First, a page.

When your pet is missing, it’s important to have a plan. Here are tips from some excellent web pages, with links to even more suggestions. Visit the actual web sites for complete details!
When looking for a lost cat, it’s important to know the cat’s personality type. Indoor only cats who get out behave differently depending on whether they are shy or outgoing, fearful or bold. Read descriptions of personality types and their probable behavior, as well as the most effective plans for finding them, here:
The three most common reasons that dogs get lost are opportunity (a gate or door is left open), nature calls (intact male dogs seeking a female in heat), and panic (fireworks, auto accident, thunderstorm, or other frightening event). Factors that influence the distance a dog will roam include temperament, circumstances, weather, terrain, appearance, and population density. Read descriptions of dog behaviors and effective plans for searching here:
Start your search immediately: the sooner you start searching, the closer your pet will be. Use a flashlight and search everywhere; inside and out. Think like your pet, not like a human. Look for clues, like pet hair, footprints and poop. Put out food and water and some of your personal items with your scent. Go out at night when it’s quiet. Use a flashlight to look into dark, shadowy places.
Make flyers with a clear photo and large letters, and post them at intersections. Drivers have five seconds to read 5 words as they drive by your sign. Make the poster HUGE so people won’t miss it, and use fluorescent poster board. Make them brief, with the most important info in very large letters. Make flyers to hand out and more flyers to hang in public places. Protect posters and flyers from the weather, and hang them securely.
There are excellent instructions with examples at:
Get out your phone book and call every animal shelter and veterinarian listed. Remember that someone may have picked up your pet and transported him/her to a location outside of your immediate area. The phone calls should be made as soon as possible, and must be followed up with personal visits. Take a flyer with a good photo to each location, and ask to post it in a prominent place where the public can see it. Make sure your flyer has essential information: a clear photo, a brief description (breed, size, color), date and location last seen (include the street and city), and your phone number and email address. Return to each shelter at least once each week to look at lost and found animals. NJ law requires shelters to hold strays for 7 days, so don’t wait longer than that to recheck. Remember that your dog or cat may be very special and unique looking to you, but shelter personnel see many lost animals each day and may not have the opportunity to check every incoming animal to see if it matches the descriptions on the bulletin board.
Finding a Lost Pet
When your beloved dog or cat strays from home, it can be a traumatic experience for both of you. Here are some tips that we hope will help you find your pet.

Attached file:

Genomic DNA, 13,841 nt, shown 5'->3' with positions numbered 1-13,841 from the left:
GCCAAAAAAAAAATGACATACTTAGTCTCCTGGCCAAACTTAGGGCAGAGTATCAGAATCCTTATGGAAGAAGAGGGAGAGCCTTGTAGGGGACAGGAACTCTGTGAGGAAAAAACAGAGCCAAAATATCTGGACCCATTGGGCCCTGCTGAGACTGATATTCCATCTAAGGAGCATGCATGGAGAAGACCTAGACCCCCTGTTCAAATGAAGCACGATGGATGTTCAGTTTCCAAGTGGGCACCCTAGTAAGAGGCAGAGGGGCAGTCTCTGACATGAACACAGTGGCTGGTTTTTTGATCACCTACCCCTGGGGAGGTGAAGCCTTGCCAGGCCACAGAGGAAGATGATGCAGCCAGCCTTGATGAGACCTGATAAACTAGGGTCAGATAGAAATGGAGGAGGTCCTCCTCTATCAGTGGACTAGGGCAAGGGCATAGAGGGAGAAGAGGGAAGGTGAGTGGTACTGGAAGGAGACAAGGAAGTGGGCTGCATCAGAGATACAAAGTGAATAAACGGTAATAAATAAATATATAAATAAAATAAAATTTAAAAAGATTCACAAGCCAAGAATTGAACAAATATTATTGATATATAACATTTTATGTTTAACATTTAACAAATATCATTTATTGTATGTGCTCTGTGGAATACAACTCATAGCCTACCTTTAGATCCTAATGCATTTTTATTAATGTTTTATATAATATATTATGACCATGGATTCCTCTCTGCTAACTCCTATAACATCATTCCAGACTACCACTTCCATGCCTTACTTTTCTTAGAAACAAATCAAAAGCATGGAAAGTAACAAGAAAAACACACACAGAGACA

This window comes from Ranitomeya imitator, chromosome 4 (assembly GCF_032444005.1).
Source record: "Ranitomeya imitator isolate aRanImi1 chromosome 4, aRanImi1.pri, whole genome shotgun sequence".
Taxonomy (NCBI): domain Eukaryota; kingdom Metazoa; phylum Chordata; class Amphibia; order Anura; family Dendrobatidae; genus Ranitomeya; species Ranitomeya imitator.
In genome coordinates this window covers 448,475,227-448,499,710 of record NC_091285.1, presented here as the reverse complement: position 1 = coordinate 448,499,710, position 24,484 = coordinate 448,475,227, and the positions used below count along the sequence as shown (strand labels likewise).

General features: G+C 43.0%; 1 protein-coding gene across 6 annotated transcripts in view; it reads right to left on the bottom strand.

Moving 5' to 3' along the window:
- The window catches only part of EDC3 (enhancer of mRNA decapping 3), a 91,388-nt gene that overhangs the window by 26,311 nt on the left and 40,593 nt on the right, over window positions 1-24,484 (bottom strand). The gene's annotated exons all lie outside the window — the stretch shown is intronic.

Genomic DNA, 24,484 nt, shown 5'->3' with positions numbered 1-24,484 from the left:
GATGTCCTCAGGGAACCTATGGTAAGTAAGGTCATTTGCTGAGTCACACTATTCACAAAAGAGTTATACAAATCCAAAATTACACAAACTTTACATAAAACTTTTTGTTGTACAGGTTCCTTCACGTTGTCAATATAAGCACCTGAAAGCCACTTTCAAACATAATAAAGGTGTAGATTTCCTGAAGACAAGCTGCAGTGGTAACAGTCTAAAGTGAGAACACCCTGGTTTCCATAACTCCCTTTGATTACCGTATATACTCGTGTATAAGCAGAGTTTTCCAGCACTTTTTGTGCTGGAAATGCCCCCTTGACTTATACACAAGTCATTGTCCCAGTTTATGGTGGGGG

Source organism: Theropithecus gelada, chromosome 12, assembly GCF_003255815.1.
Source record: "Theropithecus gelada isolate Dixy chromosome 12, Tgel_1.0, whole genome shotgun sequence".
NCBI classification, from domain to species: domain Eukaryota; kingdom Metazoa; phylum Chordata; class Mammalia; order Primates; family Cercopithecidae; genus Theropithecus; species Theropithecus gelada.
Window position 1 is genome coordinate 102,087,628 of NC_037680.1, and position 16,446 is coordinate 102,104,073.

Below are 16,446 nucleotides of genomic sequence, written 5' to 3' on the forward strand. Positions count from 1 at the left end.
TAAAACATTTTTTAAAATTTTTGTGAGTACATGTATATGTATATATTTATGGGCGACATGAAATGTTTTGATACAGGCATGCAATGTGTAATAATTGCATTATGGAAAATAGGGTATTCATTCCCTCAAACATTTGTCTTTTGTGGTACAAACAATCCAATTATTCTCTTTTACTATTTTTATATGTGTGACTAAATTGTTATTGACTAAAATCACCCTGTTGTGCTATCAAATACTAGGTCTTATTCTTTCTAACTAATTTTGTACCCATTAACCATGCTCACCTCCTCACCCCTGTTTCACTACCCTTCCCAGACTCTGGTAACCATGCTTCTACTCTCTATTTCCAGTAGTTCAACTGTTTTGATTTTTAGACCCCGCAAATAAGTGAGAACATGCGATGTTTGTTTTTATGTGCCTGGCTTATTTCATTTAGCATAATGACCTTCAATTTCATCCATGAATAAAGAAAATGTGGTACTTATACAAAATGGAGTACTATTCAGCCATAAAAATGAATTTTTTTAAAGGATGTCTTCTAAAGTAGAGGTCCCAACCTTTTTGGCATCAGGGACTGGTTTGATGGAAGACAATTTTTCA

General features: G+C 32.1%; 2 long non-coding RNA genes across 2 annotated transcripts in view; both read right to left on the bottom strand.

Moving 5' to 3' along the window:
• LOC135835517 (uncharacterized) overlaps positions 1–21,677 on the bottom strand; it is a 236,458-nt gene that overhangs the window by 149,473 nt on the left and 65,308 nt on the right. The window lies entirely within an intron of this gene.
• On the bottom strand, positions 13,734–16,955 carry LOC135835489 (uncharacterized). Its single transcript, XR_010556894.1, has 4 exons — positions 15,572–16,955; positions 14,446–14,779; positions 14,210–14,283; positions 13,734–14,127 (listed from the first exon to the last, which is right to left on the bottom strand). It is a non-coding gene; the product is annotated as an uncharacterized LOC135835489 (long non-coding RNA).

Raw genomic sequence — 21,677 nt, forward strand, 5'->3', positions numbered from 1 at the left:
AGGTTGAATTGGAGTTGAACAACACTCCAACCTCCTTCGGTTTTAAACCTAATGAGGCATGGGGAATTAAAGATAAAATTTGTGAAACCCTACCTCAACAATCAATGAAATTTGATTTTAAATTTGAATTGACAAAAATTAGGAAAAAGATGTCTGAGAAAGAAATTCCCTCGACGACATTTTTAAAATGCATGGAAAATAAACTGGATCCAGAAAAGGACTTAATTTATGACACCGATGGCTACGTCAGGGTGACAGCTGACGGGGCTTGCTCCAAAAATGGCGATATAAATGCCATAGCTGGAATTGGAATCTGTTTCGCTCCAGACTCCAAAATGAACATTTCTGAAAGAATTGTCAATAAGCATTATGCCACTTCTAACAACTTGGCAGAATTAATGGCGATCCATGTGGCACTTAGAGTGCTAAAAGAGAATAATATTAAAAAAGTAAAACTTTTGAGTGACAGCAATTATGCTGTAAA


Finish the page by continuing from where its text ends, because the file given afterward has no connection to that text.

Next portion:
Contact local animal shelters and animal control agencies. File a lost pet report with every shelter within a 60-mile radius of your home and visit the nearest shelters daily, if possible. To find your local shelter go to www.pets911.com or check your phone book. If there is no shelter in your community, contact the local police department. Provide these agencies with an accurate description and a recent photograph of your pet. Notify the police if you believe your pet was stolen.
Search the neighborhood. Walk or drive through your neighborhood several times each day. Ask neighbors, letter carriers and delivery people if they have seen your pet. Hand out a recent photograph of your pet and information on how you can be reached if your pet is found.
Advertise. Post notices at grocery stores, community centers, veterinary offices, traffic intersections, online at www.pets911.com and www.findtoto.com, at pet supply stores and other locations. Also, place advertisements in newspapers and with radio stations. Include your pet’s sex, age, weight, breed, color and any special markings. When describing your pet, leave out one identifying characteristic and ask the person who finds your pet to describe it.
Be wary of pet-recovery scams. When talking to a stranger who claims to have found your pet, ask him to describe the pet thoroughly before you offer any information. If he does not include the identifying characteristic you left out of the advertisements, he may not really have your pet. Be particularly wary of people who insist that you give or wire them money for the return of your pet.
Don’t give up your search. Animals who have been lost for months have been reunited with their owners.
A pet, even an indoor pet, has a better chance of being returned if she always wears a collar and an ID tag with your name, address, and telephone number. Ask your local animal shelter or veterinarian if permanent methods of identification (such as microchips) are available in your area.
Reprinted by permission of The Humane Society of the United States